Grau-du-Roi, in South of France
France is an absolutely stunning country. I can’t even explain how beautiful it is, you will just have to see for yourself. Here are 15 tips you should keep in mind if you’re planning a trip to “L’Hexagone” (France is called like this in France due to its shape, that of a hexagon). A trip to France should be on your bucket list! So read this list and start planning!
- Learn basic French. The minimum “bonjour” “s’il vous plaît “au revoir” and “merci.” When you walk into a store, say “bonjour,” and when you leave, say “merci, au revoir.”
France is more than Paris! and there is SO MUCH to see in other parts of the Hexagon. I’m a big fan of the South of France because that is where I studied abroad (Aix-en-Provence), where my husband is from and where I got married (Avignon), but all the regions are beautiful! L’Ile-sur-La-Sorgue
- Planning to rent a car? Remember most cars there are stick-shift! If you can’t drive a stick-shift (manual) make sure you ask for an automatic!
- Take the national roads (smaller roads) much prettier than highways (l’autoroute) and NO TOLLS!
- Read restaurant reviews before sitting down! Beware of tourist traps. Opt for places where locals eat. And while I’m talking about restaurants, don’t call the waiter by saying “Garçon” French people never do that… raise your hand and say “s’il vous plaît.”
A tip on tips: You DON’T need to add 20 percent, service is included! If service has been exceptional you can leave a couple of euros. photo credit: Euro coins via photopin (license)
- Santé! Make sure you look people in the eye when you are saying cheers (“santé”) if they are French.
- Be adventurous with food! Try it all: “stinky” cheese, frog’s legs, paté, different breads and jams. A great place to sample everything is at the markets! (Check out my market tips here.)
- There are restaurant shifts. While in the USA people eat whenever they feel like it, in France there are strict cultural norms about eating, and people don’t eat outside those times (that is why you see people at cafés having a coffee or a soft drink, because they do not eat in between meals). Not all restaurants are service continu (serving continuously throughout the day). Many restaurants have two shifts, lunch and dinner so you must plan accordingly. If you miss the window you might miss the opportunity to dine at a restaurant (or end up dining at a tourist trap). If this is the case, I recommend grabbing a crepe, or a sandwich or pastry at a boulangerie (bakery).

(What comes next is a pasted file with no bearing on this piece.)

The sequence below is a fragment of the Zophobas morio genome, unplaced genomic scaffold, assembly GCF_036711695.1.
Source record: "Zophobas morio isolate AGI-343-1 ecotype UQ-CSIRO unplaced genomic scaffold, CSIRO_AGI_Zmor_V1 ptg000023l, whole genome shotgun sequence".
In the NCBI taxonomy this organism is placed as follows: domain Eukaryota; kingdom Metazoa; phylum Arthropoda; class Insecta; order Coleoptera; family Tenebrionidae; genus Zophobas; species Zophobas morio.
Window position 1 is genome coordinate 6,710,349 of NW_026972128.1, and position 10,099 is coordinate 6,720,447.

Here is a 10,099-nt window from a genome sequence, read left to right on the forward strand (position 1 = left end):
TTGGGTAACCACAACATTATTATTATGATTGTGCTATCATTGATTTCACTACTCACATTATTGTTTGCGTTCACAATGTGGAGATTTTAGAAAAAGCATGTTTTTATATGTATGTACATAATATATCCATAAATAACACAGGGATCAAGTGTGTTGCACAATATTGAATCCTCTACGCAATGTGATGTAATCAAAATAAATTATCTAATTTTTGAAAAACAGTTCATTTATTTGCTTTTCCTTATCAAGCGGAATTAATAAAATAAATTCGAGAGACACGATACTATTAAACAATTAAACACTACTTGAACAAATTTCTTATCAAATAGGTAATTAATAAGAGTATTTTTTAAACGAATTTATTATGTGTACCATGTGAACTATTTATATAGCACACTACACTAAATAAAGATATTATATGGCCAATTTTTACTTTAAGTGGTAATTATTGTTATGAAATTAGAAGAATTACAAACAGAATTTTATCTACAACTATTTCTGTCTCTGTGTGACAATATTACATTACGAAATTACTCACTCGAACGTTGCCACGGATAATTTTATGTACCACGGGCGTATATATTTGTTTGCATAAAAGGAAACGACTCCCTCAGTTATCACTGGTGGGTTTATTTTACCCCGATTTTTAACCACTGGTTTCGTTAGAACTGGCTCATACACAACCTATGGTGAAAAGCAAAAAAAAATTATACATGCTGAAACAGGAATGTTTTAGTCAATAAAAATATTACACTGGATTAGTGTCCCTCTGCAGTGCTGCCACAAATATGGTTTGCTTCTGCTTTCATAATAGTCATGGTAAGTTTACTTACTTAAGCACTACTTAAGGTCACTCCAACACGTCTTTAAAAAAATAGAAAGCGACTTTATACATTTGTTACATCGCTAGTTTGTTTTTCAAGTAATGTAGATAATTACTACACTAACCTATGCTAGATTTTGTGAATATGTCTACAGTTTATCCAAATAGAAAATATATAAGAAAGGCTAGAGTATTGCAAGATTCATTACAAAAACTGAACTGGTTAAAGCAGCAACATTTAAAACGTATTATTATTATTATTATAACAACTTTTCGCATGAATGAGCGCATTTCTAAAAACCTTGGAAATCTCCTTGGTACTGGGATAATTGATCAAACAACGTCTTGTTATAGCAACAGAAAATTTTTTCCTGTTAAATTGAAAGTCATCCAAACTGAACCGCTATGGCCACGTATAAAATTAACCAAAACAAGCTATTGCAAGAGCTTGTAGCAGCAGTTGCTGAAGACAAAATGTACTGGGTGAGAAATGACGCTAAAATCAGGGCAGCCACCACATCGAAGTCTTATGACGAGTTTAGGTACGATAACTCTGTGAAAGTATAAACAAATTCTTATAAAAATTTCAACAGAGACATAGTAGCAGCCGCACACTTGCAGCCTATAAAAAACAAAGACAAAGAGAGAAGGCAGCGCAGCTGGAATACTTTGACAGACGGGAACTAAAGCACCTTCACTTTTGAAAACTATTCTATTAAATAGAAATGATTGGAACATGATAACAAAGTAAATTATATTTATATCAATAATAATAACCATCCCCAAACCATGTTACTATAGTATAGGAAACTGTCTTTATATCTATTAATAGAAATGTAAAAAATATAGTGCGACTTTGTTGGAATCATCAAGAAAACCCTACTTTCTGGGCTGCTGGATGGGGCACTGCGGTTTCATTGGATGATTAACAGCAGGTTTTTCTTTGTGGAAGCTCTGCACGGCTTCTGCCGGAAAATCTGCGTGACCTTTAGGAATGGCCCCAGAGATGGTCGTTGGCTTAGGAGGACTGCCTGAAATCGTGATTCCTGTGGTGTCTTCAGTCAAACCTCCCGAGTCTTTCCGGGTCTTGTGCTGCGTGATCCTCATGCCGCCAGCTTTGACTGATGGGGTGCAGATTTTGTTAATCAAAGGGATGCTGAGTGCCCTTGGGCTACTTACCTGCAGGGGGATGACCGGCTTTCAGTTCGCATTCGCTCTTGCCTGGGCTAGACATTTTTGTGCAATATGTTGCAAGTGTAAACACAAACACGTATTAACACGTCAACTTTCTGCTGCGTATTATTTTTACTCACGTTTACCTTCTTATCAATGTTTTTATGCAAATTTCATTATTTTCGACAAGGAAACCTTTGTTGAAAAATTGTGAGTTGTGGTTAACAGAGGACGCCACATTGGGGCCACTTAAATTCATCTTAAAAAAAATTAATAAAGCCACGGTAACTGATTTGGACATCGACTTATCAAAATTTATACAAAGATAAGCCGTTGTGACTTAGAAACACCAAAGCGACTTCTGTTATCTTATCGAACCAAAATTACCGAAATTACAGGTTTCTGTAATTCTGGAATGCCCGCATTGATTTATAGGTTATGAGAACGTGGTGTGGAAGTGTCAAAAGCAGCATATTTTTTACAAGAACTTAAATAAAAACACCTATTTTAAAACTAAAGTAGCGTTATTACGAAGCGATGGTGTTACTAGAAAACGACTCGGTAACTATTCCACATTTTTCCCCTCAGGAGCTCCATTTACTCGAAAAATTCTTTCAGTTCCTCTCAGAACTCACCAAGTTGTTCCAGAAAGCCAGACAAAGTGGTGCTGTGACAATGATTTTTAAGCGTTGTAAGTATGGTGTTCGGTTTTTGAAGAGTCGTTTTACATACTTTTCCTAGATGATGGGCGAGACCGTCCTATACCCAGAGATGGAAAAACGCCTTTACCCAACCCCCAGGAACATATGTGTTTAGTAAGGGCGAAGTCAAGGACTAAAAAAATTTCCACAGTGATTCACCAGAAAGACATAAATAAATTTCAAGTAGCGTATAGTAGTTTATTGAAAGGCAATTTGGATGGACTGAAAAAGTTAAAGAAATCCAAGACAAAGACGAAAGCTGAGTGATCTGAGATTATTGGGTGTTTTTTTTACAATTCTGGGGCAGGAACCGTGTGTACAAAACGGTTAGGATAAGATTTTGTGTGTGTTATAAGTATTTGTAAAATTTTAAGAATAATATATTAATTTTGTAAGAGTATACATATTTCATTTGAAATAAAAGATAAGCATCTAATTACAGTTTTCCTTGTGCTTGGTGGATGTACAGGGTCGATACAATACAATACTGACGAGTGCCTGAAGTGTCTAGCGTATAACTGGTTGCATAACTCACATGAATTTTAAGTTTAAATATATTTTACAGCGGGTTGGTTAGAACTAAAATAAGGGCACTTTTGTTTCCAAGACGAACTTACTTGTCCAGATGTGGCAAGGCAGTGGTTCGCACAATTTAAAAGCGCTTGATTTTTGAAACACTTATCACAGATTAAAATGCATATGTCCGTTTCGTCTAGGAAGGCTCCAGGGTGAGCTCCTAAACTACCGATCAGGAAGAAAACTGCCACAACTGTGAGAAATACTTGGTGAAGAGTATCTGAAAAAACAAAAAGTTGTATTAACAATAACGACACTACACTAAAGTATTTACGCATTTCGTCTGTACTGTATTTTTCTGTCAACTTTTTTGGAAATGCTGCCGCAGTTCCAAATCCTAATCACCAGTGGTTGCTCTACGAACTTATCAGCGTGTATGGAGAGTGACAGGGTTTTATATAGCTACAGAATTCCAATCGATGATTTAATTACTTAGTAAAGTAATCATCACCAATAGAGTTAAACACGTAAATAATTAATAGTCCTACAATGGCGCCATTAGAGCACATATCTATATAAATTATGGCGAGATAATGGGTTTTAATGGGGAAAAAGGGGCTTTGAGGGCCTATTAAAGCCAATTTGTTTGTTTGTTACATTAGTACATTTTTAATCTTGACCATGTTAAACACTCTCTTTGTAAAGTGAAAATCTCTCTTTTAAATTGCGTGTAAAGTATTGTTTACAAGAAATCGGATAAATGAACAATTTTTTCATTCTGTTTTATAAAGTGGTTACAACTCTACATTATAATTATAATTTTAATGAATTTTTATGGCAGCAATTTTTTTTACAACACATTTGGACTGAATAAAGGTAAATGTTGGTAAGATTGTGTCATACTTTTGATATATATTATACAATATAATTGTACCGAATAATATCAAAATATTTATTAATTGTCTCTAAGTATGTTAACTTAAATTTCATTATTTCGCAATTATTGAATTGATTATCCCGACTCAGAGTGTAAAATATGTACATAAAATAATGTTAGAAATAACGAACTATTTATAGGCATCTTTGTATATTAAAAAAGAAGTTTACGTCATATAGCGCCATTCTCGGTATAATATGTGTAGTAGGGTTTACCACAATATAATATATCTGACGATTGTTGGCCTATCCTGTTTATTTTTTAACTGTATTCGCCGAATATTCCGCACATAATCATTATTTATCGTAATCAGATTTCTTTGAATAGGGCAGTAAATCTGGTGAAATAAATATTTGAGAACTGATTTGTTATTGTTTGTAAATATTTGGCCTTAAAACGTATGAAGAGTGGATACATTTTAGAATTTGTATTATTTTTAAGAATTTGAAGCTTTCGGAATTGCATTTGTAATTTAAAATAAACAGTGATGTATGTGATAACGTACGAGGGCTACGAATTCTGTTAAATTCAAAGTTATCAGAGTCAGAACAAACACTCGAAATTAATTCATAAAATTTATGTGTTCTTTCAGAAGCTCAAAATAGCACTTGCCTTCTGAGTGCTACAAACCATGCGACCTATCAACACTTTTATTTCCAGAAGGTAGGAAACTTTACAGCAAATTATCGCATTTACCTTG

- Bread is created equally. You can order a baguette that is “bien cuit” (well-baked), “demi” (half-baked) or “blanche” (white, very dough-y). I say try all three, but my favorite is the demi.
- Beware of dog poop… it may happen.
- The first floor in France and in the USA are not equal. Beware that “first floor” in France doesn’t mean first floor in American terms- if you want the ground floor- that’s “Rez de chausée” – ground floor. “Premier étage” in France= 2nd floor by US standards.
- Sundays (mostly) everything is closed… plan ahead. If you think you are going to need to grab some groceries or pharmacy items make sure you get these on Saturday because Sunday most (really 99 percent) of stores will be closed.
- Transportation: Reliable, just have be mindful that they don’t run 24 hours a day (being from NYC I’m a bit spoiled). Also, beware of “greves” (strikes) that may disrupt service. In general, buses, trains are excellent ways to travel between cities and regions!
- Have a plan, but be open to just winging it. Some of the most picturesque things you will see in France are the small villages, the “ruelles” and little tiny churches that are not famous but are absolutely stunning. Make a plan to see the big sites, but also appreciate walking around and getting a bit lost in the beautiful cities and villages.
I recently visited France, check out the hashtag #ladydeeLGinFrance on Instagram!
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Have you visited France? What tips would you add to this list?